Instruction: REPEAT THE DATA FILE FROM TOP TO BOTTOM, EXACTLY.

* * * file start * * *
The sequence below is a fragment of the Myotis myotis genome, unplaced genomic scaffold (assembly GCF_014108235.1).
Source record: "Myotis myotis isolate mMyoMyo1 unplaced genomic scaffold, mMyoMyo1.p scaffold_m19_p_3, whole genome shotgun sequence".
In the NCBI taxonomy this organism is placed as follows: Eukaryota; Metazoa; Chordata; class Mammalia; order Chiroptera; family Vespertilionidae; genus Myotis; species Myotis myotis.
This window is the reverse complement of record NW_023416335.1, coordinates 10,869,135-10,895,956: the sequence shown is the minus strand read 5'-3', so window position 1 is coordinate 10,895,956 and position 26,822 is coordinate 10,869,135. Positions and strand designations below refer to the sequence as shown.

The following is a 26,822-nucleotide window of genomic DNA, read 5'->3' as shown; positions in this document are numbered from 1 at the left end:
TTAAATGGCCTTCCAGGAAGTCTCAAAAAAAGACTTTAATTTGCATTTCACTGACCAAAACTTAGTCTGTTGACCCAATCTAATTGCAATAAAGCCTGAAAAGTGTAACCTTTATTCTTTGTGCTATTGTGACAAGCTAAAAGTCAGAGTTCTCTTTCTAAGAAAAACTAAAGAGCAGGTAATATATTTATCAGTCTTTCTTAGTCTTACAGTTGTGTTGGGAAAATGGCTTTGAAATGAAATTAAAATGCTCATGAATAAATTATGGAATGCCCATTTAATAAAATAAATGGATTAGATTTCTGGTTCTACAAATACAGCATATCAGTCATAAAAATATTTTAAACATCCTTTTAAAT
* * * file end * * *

The sequence below is a fragment of the Myotis myotis genome, unplaced genomic scaffold (assembly GCF_014108235.1).
Source record: "Myotis myotis isolate mMyoMyo1 unplaced genomic scaffold, mMyoMyo1.p scaffold_m19_p_3, whole genome shotgun sequence".
In the NCBI taxonomy this organism is placed as follows: Eukaryota; Metazoa; Chordata; class Mammalia; order Chiroptera; family Vespertilionidae; genus Myotis; species Myotis myotis.
This window is the reverse complement of record NW_023416335.1, coordinates 10,869,135-10,895,956: the sequence shown is the minus strand read 5'-3', so window position 1 is coordinate 10,895,956 and position 26,822 is coordinate 10,869,135. Positions and strand designations below refer to the sequence as shown.

The following is a 26,822-nucleotide window of genomic DNA, read 5'->3' as shown; positions in this document are numbered from 1 at the left end:
TTAAATGGCCTTCCAGGAAGTCTCAAAAAAAGACTTTAATTTGCATTTCACTGACCAAAACTTAGTCTGTTGACCCAATCTAATTGCAATAAAGCCTGAAAAGTGTAACCTTTATTCTTTGTGCTATTGTGACAAGCTAAAAGTCAGAGTTCTCTTTCTAAGAAAAACTAAAGAGCAGGTAATATATTTATCAGTCTTTCTTAGTCTTACAGTTGTGTTGGGAAAATGGCTTTGAAATGAAATTAAAATGCTCATGAATAAATTATGGAATGCCCATTTAATAAAATAAATGGATTAGATTTCTGGTTCTACAAATACAGCATATCAGTCATAAAAATATTTTAAACATCCTTTTAAAT